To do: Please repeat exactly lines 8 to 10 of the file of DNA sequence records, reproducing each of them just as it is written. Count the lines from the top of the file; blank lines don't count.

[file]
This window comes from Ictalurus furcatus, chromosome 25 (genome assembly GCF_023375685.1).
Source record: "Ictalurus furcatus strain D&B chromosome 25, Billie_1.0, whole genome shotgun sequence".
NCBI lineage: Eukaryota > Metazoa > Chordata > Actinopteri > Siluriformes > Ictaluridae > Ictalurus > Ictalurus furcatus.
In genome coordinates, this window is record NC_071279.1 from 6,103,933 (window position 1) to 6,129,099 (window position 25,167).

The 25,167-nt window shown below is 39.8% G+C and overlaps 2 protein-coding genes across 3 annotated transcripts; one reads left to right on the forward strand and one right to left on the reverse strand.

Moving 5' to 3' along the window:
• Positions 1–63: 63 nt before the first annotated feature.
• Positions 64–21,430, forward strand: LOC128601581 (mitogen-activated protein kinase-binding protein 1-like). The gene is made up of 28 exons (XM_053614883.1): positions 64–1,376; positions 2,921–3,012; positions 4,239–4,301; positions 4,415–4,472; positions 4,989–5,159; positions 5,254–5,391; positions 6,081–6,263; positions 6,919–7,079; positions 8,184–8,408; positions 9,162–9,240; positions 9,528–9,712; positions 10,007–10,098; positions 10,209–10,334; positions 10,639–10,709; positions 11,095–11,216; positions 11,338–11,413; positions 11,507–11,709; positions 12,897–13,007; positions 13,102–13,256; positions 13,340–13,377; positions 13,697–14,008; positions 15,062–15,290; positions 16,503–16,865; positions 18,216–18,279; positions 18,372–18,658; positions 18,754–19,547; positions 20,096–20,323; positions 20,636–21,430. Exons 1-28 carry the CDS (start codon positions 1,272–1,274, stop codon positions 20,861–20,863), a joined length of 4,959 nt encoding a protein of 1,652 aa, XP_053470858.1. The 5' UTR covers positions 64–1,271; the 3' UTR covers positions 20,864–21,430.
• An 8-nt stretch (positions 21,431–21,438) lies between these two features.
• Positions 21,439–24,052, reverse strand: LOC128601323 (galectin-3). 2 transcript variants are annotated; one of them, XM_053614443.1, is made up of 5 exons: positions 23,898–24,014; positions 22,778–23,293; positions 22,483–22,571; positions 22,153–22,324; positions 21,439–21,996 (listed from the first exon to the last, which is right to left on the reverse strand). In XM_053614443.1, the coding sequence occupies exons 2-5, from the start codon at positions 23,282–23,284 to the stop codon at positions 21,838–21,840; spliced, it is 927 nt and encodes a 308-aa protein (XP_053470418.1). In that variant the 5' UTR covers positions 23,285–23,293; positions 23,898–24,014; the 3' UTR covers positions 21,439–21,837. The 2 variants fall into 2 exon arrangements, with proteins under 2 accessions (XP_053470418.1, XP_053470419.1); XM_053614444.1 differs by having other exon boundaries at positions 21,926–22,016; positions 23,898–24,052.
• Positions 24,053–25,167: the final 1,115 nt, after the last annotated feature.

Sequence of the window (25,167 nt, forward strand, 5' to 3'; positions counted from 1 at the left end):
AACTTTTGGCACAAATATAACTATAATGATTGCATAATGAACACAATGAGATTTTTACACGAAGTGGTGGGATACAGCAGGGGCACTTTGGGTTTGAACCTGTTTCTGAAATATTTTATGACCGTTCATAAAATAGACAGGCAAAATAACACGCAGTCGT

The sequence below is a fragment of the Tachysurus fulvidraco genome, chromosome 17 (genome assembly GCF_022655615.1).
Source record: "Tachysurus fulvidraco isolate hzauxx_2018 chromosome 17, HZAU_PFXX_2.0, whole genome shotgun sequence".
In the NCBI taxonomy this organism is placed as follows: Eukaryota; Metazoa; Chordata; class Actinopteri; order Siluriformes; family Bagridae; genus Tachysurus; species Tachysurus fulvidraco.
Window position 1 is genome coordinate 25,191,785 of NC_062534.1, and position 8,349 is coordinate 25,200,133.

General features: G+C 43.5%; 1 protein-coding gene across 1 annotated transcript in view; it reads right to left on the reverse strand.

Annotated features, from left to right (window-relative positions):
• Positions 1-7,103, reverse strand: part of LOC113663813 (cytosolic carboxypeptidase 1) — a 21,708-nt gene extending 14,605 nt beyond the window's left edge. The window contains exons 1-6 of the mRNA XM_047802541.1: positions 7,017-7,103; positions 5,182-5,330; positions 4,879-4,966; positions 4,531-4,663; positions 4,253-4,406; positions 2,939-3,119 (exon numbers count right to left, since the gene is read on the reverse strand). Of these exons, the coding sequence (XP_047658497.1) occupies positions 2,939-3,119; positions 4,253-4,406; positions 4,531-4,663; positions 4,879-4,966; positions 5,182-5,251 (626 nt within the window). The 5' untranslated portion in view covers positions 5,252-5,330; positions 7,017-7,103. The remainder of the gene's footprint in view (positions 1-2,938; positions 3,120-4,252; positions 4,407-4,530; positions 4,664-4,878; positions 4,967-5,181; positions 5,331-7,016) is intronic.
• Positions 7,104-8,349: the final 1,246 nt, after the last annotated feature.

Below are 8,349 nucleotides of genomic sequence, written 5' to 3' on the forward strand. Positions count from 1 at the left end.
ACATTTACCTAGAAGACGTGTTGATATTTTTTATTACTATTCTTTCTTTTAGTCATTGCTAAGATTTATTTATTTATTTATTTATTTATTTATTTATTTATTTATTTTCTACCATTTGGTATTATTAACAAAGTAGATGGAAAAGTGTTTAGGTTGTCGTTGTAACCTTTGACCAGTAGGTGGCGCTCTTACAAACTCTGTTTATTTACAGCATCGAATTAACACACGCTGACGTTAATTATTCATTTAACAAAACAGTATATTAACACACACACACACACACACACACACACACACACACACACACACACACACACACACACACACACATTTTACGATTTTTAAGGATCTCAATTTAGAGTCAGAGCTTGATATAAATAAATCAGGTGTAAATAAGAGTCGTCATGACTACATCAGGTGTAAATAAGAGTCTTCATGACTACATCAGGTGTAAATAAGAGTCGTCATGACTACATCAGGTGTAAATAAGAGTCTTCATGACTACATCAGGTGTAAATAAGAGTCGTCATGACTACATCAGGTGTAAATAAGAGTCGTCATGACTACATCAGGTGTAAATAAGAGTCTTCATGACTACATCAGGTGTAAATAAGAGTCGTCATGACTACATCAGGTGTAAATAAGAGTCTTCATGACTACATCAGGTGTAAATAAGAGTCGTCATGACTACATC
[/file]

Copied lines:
• Positions 64–21,430, forward strand: LOC128601581 (mitogen-activated protein kinase-binding protein 1-like). The gene is made up of 28 exons (XM_053614883.1): positions 64–1,376; positions 2,921–3,012; positions 4,239–4,301; positions 4,415–4,472; positions 4,989–5,159; positions 5,254–5,391; positions 6,081–6,263; positions 6,919–7,079; positions 8,184–8,408; positions 9,162–9,240; positions 9,528–9,712; positions 10,007–10,098; positions 10,209–10,334; positions 10,639–10,709; positions 11,095–11,216; positions 11,338–11,413; positions 11,507–11,709; positions 12,897–13,007; positions 13,102–13,256; positions 13,340–13,377; positions 13,697–14,008; positions 15,062–15,290; positions 16,503–16,865; positions 18,216–18,279; positions 18,372–18,658; positions 18,754–19,547; positions 20,096–20,323; positions 20,636–21,430. Exons 1-28 carry the CDS (start codon positions 1,272–1,274, stop codon positions 20,861–20,863), a joined length of 4,959 nt encoding a protein of 1,652 aa, XP_053470858.1. The 5' UTR covers positions 64–1,271; the 3' UTR covers positions 20,864–21,430.
• An 8-nt stretch (positions 21,431–21,438) lies between these two features.
• Positions 21,439–24,052, reverse strand: LOC128601323 (galectin-3). 2 transcript variants are annotated; one of them, XM_053614443.1, is made up of 5 exons: positions 23,898–24,014; positions 22,778–23,293; positions 22,483–22,571; positions 22,153–22,324; positions 21,439–21,996 (listed from the first exon to the last, which is right to left on the reverse strand). In XM_053614443.1, the coding sequence occupies exons 2-5, from the start codon at positions 23,282–23,284 to the stop codon at positions 21,838–21,840; spliced, it is 927 nt and encodes a 308-aa protein (XP_053470418.1). In that variant the 5' UTR covers positions 23,285–23,293; positions 23,898–24,014; the 3' UTR covers positions 21,439–21,837. The 2 variants fall into 2 exon arrangements, with proteins under 2 accessions (XP_053470418.1, XP_053470419.1); XM_053614444.1 differs by having other exon boundaries at positions 21,926–22,016; positions 23,898–24,052.